Hull have already expressed an interest in keeping Kane, while it is not outlandish to suggest other clubs in the second tier will be considering a move for a player proven at that level and with great scope for improvement.
Liverpool may be left to settle for loan deals for both Ben Woodburn and Liam Millar, after a muted second half of the season for the pair.
And with the chances of work permits for either Taiwo Awoniyi or Anderson Arroyo slim, the club will face a decision over whether to send the pair out again or cut their losses and sell.
Awoniyi may find a permanent home at Mainz, having endeared himself to the Bundesliga side in the second half of the season, and after five seasons of moving around Europe it would be a positive move for the Nigerian striker.
Who could still stay?
Heading into the summer transfer window, there are question marks over possible first-team roles for six of last season’s loanees, with the most promising being Rhian Brewster.
Brewster scored 11 goals in 22 games for Swansea in the second half of the campaign, and having narrowly missed out on promotion to the Premier League, the 20-year-old should now return to take up a role in Jurgen Klopp‘s squad.
A versatile striker able to finish from anywhere, Brewster showcased his ability to defend from the front with his tireless efforts for the Swans, and appears ready to supplement the Liverpool attack.
It could be that Klopp decides another loan—ideally in the top flight—would better aid his development, but at this point it seems Brewster would be a better option than Divock Origi.
Elsewhere, the state of the club’s finances in the wake of the coronavirus pandemic could change the stars for Harry Wilson and Marko Grujic.
Having caught the eye with Bournemouth and Hertha last season, the pair were being touted as big-money departures, but with fewer sides in a position to shell out it may be that they are instead left to return to Merseyside.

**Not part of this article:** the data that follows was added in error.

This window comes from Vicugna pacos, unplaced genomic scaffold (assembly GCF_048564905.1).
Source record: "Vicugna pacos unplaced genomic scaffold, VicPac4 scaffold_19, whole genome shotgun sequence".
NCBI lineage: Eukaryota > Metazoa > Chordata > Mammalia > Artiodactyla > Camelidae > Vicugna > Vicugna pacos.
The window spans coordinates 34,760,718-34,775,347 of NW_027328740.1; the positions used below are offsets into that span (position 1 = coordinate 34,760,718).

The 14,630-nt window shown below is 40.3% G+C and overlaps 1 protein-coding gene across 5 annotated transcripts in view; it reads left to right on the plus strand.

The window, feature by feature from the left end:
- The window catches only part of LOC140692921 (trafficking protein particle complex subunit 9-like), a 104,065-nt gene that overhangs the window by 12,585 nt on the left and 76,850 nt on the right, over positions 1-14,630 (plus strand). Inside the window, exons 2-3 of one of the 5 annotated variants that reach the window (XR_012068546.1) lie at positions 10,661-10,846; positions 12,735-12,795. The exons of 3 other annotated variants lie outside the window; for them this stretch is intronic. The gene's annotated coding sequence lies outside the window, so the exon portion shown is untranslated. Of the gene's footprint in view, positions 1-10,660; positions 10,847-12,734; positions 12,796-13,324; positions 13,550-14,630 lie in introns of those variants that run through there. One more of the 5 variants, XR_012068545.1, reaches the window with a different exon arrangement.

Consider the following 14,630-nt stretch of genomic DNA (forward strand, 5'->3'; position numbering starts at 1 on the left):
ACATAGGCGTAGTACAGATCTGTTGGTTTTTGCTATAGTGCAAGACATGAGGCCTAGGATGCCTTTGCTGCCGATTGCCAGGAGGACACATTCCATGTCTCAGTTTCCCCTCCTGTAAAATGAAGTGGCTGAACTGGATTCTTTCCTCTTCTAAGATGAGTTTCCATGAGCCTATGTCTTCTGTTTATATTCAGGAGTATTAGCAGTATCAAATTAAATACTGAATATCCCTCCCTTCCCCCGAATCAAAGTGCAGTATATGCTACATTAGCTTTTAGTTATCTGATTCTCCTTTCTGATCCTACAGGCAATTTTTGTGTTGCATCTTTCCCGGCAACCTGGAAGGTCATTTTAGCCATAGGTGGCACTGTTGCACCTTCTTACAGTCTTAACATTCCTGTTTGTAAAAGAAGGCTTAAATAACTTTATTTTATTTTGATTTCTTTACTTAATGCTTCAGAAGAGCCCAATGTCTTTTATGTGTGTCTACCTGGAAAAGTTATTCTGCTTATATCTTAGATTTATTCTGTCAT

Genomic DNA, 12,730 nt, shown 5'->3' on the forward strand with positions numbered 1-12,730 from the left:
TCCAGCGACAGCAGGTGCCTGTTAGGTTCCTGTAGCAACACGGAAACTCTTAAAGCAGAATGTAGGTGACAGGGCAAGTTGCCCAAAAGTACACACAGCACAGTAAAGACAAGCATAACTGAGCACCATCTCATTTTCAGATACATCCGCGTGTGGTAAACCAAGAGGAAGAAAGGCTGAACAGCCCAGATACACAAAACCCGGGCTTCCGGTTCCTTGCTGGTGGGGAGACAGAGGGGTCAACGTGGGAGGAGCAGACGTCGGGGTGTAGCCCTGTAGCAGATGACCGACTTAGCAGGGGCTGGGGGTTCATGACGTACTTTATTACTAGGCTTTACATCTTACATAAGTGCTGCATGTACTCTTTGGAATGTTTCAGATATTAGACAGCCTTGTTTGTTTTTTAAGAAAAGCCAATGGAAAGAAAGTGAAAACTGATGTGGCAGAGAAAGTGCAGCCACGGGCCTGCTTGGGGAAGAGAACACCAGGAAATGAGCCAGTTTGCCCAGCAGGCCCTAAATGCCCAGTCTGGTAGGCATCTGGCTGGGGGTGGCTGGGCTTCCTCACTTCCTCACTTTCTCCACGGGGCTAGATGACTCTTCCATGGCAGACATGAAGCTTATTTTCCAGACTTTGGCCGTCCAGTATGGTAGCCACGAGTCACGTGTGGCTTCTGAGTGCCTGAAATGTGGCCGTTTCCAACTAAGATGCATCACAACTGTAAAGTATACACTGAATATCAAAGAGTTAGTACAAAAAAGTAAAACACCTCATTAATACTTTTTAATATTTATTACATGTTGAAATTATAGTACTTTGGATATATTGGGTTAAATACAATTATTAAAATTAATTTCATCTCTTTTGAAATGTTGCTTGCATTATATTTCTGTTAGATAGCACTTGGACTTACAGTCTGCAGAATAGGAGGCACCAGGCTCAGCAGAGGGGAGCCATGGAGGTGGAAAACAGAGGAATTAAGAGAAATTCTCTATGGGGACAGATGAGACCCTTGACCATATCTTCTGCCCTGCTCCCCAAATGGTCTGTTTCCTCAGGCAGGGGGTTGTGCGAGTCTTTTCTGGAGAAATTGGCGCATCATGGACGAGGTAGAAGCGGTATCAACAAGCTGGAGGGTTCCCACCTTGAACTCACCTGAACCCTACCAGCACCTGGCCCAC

Both could flesh out the Liverpool squad with quality, particularly if Klopp intends to go further in the domestic cups in 2020/21.
Meanwhile, a formative spell at Huddersfield could see Kamil Grabara report back to Melwood as next season’s third-choice goalkeeper, in turn allowing Caoimhin Kelleher to head out in search of crucial experience.
There is still a chance Klopp keeps faith in Nat Phillips, too, after the sale of Dejan Lovren to Zenit St Petersburg, though Stuttgart were interested in retaining the 23-year-old.
A more exciting long-term prospect is Rhys Williams, who came of age on loan with Kidderminster Harriers last season, and having only turned 19 in February, he could be worth a closer inspection at Melwood.
Adding the likes of Wilson, Grujic and Brewster to the squad for next season may not be the ideal scenario for those eager for new signings in the coming weeks, but they certainly could solve some problems without cost.
It is unquestionable that Brewster is the most exciting of these 17 players, and it could even be deemed a success if he alone manages to settle into a long-term role at Anfield.
With the loan market an unpredictable one, a breakthrough for Brewster would go some length to vindicating Liverpool’s approach—as would the fees generated from sales.